Maki just walks into a room and everyone sees red. The guy is the Joe Stalin of North America. We need to distance ourselves from these people. I say shut them right down.

    Posted by Jim , 01/05/2010 6:09pm (6 years ago)

  • Seems there is a wee bit of censorship taking place here.

    One minute there is a posting. The next minute it is gone. So much for all the lectures on democracy.

    I am sure there are others like myself who read the posting and are wondering why the post was taken down from this thread.

    At least have the courage to say why you are engaging in this censorship.

    Did the posting contain something prohibited? Or was it those in control just didn't like the questions?

    I think you should repost what you took off from this thread because it pertained directly to the discussion of this article by asking for starters if socialized healthcare will never be achieved how will we ever get socialism?

    You either are sincere about wanting comments on these articles or you aren't. What is it?

    Gina Gianlorenzi
    Pittsburgh PA

    Posted by Gina Gianlorenzi , 01/05/2010 3:05pm (6 years ago)

  • Thanks for a very great and timely written piece that is spot on! Its good to be reminded of the historical facts from time to time.

    Posted by tommytoons, 01/04/2010 9:53pm (6 years ago)

  • This is a very tough one as I feel this is actually different then the social security bill. This bill if passed like it is would place a mandate on the American people to pay a private company for health Insurance. The Insurance companies would be under no obligation to anyone as to how they run their company, how much they will charge their clients, or what they will cover. Further more after spending a certain amount of their own money , low income people and families would then have our goverment pay the rest of what they owed to a private Insurance company who remember is under no obligation to keep the costs low.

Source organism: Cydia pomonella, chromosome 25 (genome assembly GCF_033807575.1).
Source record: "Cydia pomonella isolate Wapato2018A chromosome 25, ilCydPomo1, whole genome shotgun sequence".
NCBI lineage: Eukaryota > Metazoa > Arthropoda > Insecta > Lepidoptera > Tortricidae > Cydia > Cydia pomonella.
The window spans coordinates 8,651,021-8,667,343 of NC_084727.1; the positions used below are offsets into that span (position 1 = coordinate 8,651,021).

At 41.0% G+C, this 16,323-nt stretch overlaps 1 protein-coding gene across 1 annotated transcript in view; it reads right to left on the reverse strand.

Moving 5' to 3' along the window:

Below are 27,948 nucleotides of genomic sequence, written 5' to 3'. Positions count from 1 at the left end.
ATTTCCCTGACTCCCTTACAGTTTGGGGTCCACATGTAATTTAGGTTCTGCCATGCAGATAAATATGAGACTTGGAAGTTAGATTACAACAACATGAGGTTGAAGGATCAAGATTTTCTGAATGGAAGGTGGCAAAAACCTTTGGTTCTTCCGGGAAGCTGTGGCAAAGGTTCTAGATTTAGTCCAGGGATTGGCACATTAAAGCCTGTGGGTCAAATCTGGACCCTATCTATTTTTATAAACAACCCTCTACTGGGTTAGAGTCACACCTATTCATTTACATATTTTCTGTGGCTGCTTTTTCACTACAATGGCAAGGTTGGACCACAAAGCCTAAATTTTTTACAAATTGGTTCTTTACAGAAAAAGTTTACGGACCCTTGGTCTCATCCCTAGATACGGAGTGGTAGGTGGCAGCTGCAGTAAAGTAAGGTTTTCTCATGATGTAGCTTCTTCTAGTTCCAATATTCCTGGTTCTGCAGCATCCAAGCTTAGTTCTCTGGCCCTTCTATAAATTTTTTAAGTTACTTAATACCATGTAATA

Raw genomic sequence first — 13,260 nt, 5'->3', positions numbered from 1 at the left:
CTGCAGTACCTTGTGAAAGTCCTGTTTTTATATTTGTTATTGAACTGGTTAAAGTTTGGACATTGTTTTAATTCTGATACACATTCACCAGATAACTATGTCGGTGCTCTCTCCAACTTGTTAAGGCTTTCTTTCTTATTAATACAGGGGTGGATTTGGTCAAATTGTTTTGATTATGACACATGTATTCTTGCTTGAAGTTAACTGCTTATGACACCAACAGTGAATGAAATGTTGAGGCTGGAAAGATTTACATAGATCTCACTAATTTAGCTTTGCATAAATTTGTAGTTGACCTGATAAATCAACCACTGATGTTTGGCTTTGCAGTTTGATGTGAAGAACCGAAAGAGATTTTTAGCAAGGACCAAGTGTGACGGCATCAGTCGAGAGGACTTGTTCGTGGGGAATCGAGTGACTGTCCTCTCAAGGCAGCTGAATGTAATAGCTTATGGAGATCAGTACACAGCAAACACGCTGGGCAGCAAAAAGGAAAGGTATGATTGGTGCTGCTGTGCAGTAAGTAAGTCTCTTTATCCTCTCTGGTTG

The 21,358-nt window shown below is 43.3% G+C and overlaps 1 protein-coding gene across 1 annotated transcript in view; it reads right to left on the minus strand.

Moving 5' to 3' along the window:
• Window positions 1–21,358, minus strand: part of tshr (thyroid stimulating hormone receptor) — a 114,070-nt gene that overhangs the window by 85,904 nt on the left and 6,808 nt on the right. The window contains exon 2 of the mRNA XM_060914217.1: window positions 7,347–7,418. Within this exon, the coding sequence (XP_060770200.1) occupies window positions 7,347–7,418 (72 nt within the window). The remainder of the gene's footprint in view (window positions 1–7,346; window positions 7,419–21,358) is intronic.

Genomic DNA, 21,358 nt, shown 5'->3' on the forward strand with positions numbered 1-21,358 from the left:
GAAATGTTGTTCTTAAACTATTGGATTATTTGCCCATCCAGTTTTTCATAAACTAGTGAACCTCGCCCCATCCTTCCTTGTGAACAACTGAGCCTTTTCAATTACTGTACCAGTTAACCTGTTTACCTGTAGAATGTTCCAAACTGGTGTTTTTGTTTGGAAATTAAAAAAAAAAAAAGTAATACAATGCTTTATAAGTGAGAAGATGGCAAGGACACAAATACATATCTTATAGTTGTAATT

Social Security when it was passed was far short of what was envisioned but it could definitely be upgraded in the future. This bill on the other hand is just a cash cow for the Insurance companies and will not benifite the people who are mandated to buy into it.
    I have a Sister who lives in California where they have a mandate to buy the insurance offered by their job. She pays out a lot of money every month but her deductible is so high she rarely meets it. She had heart problems and needed a pacemaker/defibrillator implanted two months ago. she spent a while in the Coronary care unit (think money) as well as had Cardiac surgery. Suddenly She realized if She could not come up with the $5000 deductible the company would not cover any of the astronomical bill. She managed to borrow the money for the deductible and now her share of the bill is "only" about $75000. She can not work for many months and because she had insurance she is not eligible for help with the rest of her bill. If she had not come up with the deductible she would have had been in real trouble. as it is she will be paying the rest of her life. She was far better off before they had a health care bill. I feel this will happen to far far to many people under this new bill. We are better off with out this type of health care reform.

    Posted by Sheila Malone, 01/04/2010 1:13pm (6 years ago)

  • To Gary Hicks:

    You talk about a rant. You evade discussion of the issues with your meaningless rants.

    You ignore the fact I stated the will of the memberships of these organizations are for single-payer universal healthcare.

    It is you and the leaders you are an apologist for who need to do the explaining not me.

    You and these leaders need to explain why as leaders of these organizations whose memberships are pretty much in unanimous support for single-payer these leaders refused to lead their organizations into a fight for single-payer.